Darth Vader started his life as Anakin Skywalker, a young man who was blessed with force sensitivity and discovered by Qui-Gon Jinn (Liam Neeson). He would grow up and marry Padme Amidala (Natalie Portman) and father Luke Skywalker and Leia Organa. An enthusiastic, slightly hotheaded young man with an eye for adventure in his early years (much like his son a generation later), Anakin turns to the dark side, looses his humanity and becomes Darth Vader.

For most of Episode 4 (A New Hope) and part of Episode 5 (The Empire Strikes Back), Vader is the standard villain. Then something begins to change. He begins to sense that Luke is also force sensitive and pursues him with the end goal of turning him to the dark side.  The infamous “Luke, I am your father” scene is one of the greatest plot twists in all filmdom, in my opinion.

In episode 6 (Return of the Jedi), Vader finally redeems himself and turns back into Anakin after killing the Emperor while saving his son. Revealing another one of filmdom’s great plot twists that Luke and Leia are twins (and turning their kiss in the Empire Strikes Back into a moment of incest), Anakin Skywalker/Darth Vader dies and is finally at peace.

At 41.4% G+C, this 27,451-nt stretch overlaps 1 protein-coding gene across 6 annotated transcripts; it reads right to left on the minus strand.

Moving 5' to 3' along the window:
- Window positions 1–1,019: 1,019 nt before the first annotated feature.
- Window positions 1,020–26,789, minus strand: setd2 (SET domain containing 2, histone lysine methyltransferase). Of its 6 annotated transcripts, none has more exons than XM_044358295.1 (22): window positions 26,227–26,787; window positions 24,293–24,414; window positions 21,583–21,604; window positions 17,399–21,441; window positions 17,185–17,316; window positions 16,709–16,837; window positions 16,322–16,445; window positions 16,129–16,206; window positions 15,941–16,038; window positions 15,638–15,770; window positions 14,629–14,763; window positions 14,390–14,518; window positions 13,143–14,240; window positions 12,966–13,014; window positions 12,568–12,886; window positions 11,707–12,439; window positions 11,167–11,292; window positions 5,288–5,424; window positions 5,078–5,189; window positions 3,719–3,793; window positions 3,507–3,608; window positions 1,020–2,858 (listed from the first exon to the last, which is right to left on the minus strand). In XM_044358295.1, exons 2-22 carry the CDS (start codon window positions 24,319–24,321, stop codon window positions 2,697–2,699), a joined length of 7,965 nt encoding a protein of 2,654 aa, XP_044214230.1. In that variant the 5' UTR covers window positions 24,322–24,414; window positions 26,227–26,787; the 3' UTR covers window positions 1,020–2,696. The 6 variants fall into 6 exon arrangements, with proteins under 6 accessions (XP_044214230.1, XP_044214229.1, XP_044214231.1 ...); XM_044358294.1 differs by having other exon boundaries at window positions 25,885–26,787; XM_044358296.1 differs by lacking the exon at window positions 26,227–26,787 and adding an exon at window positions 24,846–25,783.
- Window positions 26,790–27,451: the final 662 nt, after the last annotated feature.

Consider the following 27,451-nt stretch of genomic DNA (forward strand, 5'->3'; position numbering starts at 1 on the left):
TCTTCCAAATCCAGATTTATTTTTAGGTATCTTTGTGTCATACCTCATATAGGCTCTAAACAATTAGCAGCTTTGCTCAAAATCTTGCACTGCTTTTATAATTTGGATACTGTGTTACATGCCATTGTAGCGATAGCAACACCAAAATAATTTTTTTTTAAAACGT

A villain should more than Snidely Whiplash. A more interesting and well-rounded the villain creates a greater threat to the hero, compelling them to act to defeat the villain. A mustache twirling villain who uses the hero’s loved ones/love interest to draw them out into a fight is boring and predictable. A villain that is complicated, that is motivated by more than the standard villain motives, now that is going to grab an audience and keep them wanting more.

To sum it up: A good story deserves a good villain. But if the villain is 2D, predictable and boring, then there is no point to the story or the journey that the hero will go on to defeat the villain. In creating the iconic Darth Vader, George Lucas challenged future writers, regardless of genre to create villains that excite the audience and encourage them to cheer on the hero as they defeat the villain.